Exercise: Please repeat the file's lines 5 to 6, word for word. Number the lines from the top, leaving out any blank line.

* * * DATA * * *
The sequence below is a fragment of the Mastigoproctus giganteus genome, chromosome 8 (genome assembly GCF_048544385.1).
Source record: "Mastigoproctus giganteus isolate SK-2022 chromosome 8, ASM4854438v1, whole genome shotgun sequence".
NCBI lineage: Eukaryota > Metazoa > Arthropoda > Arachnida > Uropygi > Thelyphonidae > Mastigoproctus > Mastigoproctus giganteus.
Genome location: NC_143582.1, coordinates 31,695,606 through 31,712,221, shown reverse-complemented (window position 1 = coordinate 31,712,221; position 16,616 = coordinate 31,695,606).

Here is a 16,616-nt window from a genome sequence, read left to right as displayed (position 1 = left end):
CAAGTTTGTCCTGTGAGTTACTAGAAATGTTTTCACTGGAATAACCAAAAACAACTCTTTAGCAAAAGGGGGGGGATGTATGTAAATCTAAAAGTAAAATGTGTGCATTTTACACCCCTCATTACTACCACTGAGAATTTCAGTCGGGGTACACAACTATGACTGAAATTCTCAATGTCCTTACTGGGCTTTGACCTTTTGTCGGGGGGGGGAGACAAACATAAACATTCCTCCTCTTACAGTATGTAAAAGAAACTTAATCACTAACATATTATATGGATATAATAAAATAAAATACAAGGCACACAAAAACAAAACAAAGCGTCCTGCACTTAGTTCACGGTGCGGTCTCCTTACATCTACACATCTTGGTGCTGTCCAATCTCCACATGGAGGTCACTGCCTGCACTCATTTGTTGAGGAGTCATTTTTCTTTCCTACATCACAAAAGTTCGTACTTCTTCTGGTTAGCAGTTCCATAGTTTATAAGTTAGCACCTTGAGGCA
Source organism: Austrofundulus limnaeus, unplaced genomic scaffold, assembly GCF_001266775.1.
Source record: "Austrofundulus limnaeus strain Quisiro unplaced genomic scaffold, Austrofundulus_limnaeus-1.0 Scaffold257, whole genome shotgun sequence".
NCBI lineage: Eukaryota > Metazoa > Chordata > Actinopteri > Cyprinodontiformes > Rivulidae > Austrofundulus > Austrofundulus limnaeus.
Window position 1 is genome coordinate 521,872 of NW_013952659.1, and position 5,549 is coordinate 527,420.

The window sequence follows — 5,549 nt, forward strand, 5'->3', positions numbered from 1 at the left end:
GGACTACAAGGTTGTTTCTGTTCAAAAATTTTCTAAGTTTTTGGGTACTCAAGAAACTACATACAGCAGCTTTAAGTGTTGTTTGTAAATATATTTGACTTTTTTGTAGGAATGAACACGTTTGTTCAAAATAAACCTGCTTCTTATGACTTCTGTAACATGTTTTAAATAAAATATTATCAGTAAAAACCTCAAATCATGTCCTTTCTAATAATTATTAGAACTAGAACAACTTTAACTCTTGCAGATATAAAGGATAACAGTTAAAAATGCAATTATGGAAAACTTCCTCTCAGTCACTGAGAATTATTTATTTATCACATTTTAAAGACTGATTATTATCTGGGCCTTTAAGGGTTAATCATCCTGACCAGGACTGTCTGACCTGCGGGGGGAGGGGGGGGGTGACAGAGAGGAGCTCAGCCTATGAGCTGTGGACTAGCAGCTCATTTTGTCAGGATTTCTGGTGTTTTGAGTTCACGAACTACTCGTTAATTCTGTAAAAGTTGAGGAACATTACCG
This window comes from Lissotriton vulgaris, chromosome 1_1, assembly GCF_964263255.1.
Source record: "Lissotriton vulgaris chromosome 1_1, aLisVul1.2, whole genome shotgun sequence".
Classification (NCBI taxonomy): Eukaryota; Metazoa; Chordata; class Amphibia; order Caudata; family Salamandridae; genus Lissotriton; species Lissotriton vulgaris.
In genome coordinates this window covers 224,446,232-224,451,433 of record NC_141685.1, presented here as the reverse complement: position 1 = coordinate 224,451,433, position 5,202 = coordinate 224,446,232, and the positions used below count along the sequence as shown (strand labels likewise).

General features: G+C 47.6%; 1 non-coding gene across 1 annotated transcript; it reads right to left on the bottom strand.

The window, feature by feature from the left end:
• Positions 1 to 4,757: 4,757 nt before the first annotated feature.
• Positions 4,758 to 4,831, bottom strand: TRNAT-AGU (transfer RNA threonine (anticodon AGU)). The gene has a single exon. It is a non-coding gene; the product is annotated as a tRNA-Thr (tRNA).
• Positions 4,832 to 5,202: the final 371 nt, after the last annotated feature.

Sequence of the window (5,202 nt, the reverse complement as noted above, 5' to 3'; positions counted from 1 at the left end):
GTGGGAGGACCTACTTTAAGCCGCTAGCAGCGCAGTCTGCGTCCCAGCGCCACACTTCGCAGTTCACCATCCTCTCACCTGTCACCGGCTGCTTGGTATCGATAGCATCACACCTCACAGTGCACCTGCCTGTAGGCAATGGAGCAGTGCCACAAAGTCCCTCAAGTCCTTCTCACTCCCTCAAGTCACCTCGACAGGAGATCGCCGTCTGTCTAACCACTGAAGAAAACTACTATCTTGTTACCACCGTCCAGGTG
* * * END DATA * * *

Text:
Here is a 16,616-nt window from a genome sequence, read left to right as displayed (position 1 = left end):
CAAGTTTGTCCTGTGAGTTACTAGAAATGTTTTCACTGGAATAACCAAAAACAACTCTTTAGCAAAAGGGGGGGGATGTATGTAAATCTAAAAGTAAAATGTGTGCATTTTACACCCCTCATTACTACCACTGAGAATTTCAGTCGGGGTACACAACTATGACTGAAATTCTCAATGTCCTTACTGGGCTTTGACCTTTTGTCGGGGGGGGGAGACAAACATAAACATTCCTCCTCTTACAGTATGTAAAAGAAACTTAATCACTAACATATTATATGGATATAATAAAATAAAATACAAGGCACACAAAAACAAAACAAAGCGTCCTGCACTTAGTTCACGGTGCGGTCTCCTTACATCTACACATCTTGGTGCTGTCCAATCTCCACATGGAGGTCACTGCCTGCACTCATTTGTTGAGGAGTCATTTTTCTTTCCTACATCACAAAAGTTCGTACTTCTTCTGGTTAGCAGTTCCATAGTTTATAAGTTAGCACCTTGAGGCA